It’s also impossible for us to believe that the subtle smell of urine can sexually excite a prospective mate. Urine stinks. The very idea of the smell of urine causes revulsion when we walk into an unsanitary bathroom, and we associate the smell with a general lack of cleanliness. We think the key to attracting a mate is convincing them we have no natural odor and that we don’t engage in impolite body functions, or at least we don’t want those thoughts at the forefront of a person’s mind when they’re talking to us.

We are an insecure people, but we are also competitive. Our insecurity might provide subtext for our competitiveness, for we seek assistance from companies that spend millions in research and development to come up with the perfect chemical combination that will put us over the top in the race to attract others. McCabe and Dr. Goldsmith believe most of these products are not just a waste of money may also be counterproductive.

Contrary to what the marketing arms push so hard to sell to the public, the key to sexual attraction lies in the skin. The apocrine sebaceous glands mentioned before produce pheromones in great abundance, particularly in the sweat glands and in tufts of body hair that are located everywhere on the surface of the body.

“They [pheromones] do tend to center themselves in six primary areas,” Melissa Kaplan writes in her Herp Care collection piece. (3) “The underarm, the nipples (of both genders), the genital region, the outer region of the lips, the eyelids, and the outer rims of the ears. This is not due to the fact that the hairs [on these parts of the body] produce these pheromone messages, but that the hairs hold onto the chemical stimuli that the skin’s apocrine sebaceous glands produce.” Nevertheless, most of us shave these pheromone holders away to attract a mate.

While many believe we have natural predilections to these pheromones, we are not attracted to them all the time. Women, for example, are no more attracted to the smell of musk than men are during a woman’s menstruation cycle. Ten days after ovulation, however, women become very sensitive to it. Production of this musk substance also occurs by synthetic means, as it is in exaltolide, but it is also a substance produced in a cat’s anal glands and on the tip of a boar’s sexual organs or their preputial glands. Ten days after menstruation, women reach a peak in estrogen production, and this causes them to be far more susceptible to the musk scent.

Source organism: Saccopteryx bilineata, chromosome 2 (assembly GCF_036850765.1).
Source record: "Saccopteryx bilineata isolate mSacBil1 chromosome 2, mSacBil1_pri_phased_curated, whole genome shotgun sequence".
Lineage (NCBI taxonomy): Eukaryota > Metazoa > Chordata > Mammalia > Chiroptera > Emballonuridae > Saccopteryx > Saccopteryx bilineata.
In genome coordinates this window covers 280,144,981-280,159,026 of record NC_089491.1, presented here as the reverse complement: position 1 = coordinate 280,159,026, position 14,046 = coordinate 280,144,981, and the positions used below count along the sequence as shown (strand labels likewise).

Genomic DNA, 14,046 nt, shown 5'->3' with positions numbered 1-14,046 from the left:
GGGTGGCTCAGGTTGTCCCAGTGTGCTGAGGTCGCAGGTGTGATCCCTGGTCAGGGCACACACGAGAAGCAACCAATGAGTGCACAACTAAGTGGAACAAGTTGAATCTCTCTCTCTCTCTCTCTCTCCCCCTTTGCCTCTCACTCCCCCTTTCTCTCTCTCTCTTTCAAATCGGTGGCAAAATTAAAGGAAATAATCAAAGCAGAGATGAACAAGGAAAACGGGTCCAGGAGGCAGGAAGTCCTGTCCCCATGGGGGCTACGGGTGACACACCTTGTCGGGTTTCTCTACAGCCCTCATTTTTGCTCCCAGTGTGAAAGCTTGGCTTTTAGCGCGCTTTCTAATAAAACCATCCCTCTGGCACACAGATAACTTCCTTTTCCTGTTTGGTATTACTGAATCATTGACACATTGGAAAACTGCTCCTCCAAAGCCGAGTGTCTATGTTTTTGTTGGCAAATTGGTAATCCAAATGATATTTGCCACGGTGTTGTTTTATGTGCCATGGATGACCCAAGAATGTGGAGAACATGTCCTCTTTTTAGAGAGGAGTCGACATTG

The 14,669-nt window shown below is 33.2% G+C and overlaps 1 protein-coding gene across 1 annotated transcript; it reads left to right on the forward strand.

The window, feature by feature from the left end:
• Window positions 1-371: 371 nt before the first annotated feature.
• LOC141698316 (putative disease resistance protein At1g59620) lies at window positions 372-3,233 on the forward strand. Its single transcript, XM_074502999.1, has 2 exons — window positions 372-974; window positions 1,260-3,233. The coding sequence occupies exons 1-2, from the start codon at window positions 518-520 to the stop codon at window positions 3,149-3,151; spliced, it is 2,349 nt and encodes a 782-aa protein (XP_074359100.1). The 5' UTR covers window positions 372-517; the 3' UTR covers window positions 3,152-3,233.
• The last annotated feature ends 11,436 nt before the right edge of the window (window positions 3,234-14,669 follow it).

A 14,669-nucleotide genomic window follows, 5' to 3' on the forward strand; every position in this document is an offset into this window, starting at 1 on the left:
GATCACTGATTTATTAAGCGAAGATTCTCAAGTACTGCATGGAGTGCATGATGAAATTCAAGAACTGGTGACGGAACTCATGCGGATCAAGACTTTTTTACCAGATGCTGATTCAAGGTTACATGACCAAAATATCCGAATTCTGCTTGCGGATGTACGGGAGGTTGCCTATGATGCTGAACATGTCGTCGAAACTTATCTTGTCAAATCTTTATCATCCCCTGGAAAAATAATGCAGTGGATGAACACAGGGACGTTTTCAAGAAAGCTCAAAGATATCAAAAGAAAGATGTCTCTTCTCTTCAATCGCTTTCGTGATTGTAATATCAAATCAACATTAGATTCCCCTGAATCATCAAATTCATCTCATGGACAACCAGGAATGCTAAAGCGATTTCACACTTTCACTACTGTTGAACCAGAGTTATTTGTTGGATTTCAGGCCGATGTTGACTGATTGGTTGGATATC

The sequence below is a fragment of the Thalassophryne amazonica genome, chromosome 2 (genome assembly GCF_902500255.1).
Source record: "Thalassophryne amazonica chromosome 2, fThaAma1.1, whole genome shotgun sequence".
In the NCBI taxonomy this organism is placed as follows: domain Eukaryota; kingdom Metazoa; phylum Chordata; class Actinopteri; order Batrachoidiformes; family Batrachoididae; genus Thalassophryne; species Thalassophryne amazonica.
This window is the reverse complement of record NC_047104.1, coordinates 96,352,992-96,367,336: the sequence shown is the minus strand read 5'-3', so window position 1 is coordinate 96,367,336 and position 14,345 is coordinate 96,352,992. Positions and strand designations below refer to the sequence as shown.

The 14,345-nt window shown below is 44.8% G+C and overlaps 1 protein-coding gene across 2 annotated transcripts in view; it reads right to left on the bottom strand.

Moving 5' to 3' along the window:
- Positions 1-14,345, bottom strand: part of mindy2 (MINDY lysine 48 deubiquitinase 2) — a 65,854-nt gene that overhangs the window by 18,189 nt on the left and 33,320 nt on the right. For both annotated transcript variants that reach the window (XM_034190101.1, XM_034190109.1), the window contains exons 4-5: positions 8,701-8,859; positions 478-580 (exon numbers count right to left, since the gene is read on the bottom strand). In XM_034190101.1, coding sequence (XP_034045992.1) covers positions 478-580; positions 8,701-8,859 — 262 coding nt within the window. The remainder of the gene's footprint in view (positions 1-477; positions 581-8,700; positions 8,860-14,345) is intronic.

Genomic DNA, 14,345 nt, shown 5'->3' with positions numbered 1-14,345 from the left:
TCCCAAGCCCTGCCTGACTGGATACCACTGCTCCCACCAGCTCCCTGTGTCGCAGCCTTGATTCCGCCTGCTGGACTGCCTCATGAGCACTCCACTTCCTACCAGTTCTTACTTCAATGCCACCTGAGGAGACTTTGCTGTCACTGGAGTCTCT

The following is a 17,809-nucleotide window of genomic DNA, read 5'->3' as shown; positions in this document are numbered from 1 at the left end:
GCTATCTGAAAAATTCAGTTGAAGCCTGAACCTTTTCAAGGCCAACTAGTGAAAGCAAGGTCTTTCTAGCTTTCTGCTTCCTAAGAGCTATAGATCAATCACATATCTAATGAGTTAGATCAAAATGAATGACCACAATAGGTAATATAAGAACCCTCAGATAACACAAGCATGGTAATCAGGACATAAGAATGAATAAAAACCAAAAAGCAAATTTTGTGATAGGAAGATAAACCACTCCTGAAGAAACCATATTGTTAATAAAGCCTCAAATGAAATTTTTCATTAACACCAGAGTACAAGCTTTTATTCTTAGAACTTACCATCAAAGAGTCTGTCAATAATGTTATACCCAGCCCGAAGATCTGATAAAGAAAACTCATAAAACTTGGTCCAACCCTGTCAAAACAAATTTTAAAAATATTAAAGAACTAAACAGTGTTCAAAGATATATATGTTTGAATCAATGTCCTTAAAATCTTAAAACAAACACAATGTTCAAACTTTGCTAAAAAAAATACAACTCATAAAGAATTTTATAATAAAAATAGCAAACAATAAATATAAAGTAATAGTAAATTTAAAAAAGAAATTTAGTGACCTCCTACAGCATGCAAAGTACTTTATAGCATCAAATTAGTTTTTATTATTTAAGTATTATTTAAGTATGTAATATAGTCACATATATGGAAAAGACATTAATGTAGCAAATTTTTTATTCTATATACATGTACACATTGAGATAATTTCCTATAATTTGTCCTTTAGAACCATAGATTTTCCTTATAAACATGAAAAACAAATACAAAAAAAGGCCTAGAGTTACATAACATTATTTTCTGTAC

Production of musk tends to occur in the underarms, in  smegma found on and around the reproductive organs, and in urine. The fact that men secrete these substances and women have a greater sensitivity to them when they are most fertile is an indication that there may be an olfactory role for these substances in human sexuality.

It is also important to note that while researchers believe the (VNO) is a powerful organ in detecting chemical stimuli that leads to attraction, other stimuli can overwhelm the messages this organ receives. If a person provides no visual stimuli to a prospective mate, for example, chemical messaging might not play a dominant role in attraction. In addition, while VNO functions link to the sense of smell, this does not mean its relation to scent is as direct as one might guess.

The VNO detects these chemical messages, these pheromones, and it is possible that an overwhelming scent could impede the VNO’s ability to do so. If the sense of smell dominates, the message the brain receives might be only the smell, and the chemical message will be secondary. Coating oneself in urine, in other words, will not increase one’s chances to attract a mate. It is also not true that fecal matter contains sexual attractants, even though it gathers some as it makes contact with areas of the skin believed to produce these pheromones. So dabbing a little fecal matter behind the ears before going out on the town will induce no sexual attraction. The messages sent to the brain by other senses regarding visible fecal matter would drown out any subtle chemical stimuli the VNO detected, even if it managed to gather sexual attractants as it made contact with the skin.

Urine, in and of itself, is not a pheromone-producing agent, but when the liquid we drink makes contact with the various parts of our body that produce pheromones, it holds those pheromones in the same manner that body hair will. As stated above, however, urine does produce a slight musk scent that women are attracted to at certain times of the month, and in faint doses –when the overall smell does not dominate– it could contain some attractants

The study of pheromones, VNO functions, and the very idea that humans are susceptible to them in the same manner other animals are, is controversial. For every study that suggests that humans are no different from any other animal when it comes to chemical attraction, another study counters that these definitive conclusions are anything but conclusive.

1) http://serendip.brynmawr.edu/exchange/node/2052

2)https://www.questia.com/article/1G1-113079856/the-mag-health-the-smell-of-romance-valentine

3) http://www.anapsid.org/pheromones.html